Governmentality gone wild: How the separation of sex workers from 'communities' contributes to violence against sex workers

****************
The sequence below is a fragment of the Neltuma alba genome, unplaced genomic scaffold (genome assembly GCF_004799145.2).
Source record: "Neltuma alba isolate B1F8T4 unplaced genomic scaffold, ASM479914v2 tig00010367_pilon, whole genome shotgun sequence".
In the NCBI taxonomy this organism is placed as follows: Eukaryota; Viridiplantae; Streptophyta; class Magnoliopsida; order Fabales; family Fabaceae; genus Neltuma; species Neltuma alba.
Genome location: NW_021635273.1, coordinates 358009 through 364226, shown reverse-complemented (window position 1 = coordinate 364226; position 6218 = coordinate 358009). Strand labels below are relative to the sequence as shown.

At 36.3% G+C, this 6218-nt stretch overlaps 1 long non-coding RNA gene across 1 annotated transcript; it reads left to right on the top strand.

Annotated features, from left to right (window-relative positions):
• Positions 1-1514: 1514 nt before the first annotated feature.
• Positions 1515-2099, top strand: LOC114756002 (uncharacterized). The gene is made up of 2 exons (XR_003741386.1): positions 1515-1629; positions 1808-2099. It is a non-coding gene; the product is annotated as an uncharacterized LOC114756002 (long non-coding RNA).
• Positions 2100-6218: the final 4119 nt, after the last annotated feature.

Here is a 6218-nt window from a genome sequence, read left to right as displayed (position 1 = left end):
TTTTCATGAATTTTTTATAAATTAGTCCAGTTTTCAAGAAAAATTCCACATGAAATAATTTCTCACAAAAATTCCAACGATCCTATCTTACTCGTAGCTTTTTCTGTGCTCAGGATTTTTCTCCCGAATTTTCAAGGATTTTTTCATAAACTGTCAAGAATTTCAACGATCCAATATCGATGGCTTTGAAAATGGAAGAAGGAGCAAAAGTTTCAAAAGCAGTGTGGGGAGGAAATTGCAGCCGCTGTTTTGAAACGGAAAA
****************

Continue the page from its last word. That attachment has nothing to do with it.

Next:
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Sex workers are members of our communities, whether they are local or national communities. In law, mainstream media representations, and research sex workers are positioned as outside of or in opposition to communities. Even within marginalized communities sex workers are excluded when appeals to respectability politics are made. In this thesis I analyze three analytic sites from three areas of social life. The first chapter performs a textual analysis of The Bedford Decision (2013) and the resulting Protection of Communities and Exploited Persons Act (2014) as an examination of law. The second chapter is an analysis of filmic discourse on community, sex workers, and violence in the mainstream film London Road (2015) as an examination of mainstream media. The third chapter draws upon empirical research, i.e. in-depth interviews with three current and former sex workers in Ottawa, Canada and analyzes the transcripts using interpretative phenomenological analysis (IPA) to center how sex workers’ understanding of their work, community, and the laws and policies that are supposed govern and protect them. In my preface and conclusion I discuss some of the ethical dilemmas I encountered while conducting this research. My findings suggest that sex workers are being positioned and understood as outside of communities in ways that contribute to violence against sex workers. The implications of this research suggest that people who speak in the name of communities—communities in the sense of local neighborhood communities, activist communities, and national communities—need to recognize that sex workers are part of their communities and be accountable to ensuring they are treated as members. Researchers who conduct research on sex work and sex workers need to be accountable to their participants and the impacts their research may have on laws and policies. Sex workers are an over-researched population yet their voices are largely misappropriated or silenced in popular research and policy debates.